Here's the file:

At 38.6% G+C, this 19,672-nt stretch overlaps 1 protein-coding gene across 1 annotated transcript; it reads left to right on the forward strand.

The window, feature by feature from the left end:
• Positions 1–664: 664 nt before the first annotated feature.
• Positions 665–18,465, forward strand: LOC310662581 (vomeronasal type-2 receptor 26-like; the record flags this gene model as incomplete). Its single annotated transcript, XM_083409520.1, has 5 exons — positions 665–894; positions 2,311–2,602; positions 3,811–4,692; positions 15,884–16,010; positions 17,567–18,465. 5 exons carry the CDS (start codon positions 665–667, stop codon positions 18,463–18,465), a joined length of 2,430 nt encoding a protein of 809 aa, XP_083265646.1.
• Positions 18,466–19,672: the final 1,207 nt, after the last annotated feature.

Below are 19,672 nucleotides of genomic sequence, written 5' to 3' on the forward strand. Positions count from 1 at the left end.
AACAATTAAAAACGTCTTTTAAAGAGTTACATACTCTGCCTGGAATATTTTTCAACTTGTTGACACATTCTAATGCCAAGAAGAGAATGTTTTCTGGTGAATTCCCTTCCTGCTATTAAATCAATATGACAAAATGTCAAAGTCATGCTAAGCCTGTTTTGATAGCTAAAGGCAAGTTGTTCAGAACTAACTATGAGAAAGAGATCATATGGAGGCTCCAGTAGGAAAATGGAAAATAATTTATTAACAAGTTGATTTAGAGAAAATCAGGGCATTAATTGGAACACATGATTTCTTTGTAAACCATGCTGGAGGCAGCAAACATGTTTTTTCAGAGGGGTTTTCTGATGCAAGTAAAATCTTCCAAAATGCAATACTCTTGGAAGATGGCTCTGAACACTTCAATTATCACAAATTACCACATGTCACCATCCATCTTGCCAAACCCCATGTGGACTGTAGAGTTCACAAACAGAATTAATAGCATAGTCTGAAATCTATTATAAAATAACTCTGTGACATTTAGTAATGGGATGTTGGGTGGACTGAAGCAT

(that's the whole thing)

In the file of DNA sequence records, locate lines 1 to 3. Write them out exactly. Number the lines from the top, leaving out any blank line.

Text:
At 38.6% G+C, this 19,672-nt stretch overlaps 1 protein-coding gene across 1 annotated transcript; it reads left to right on the forward strand.

The window, feature by feature from the left end:
• Positions 1–664: 664 nt before the first annotated feature.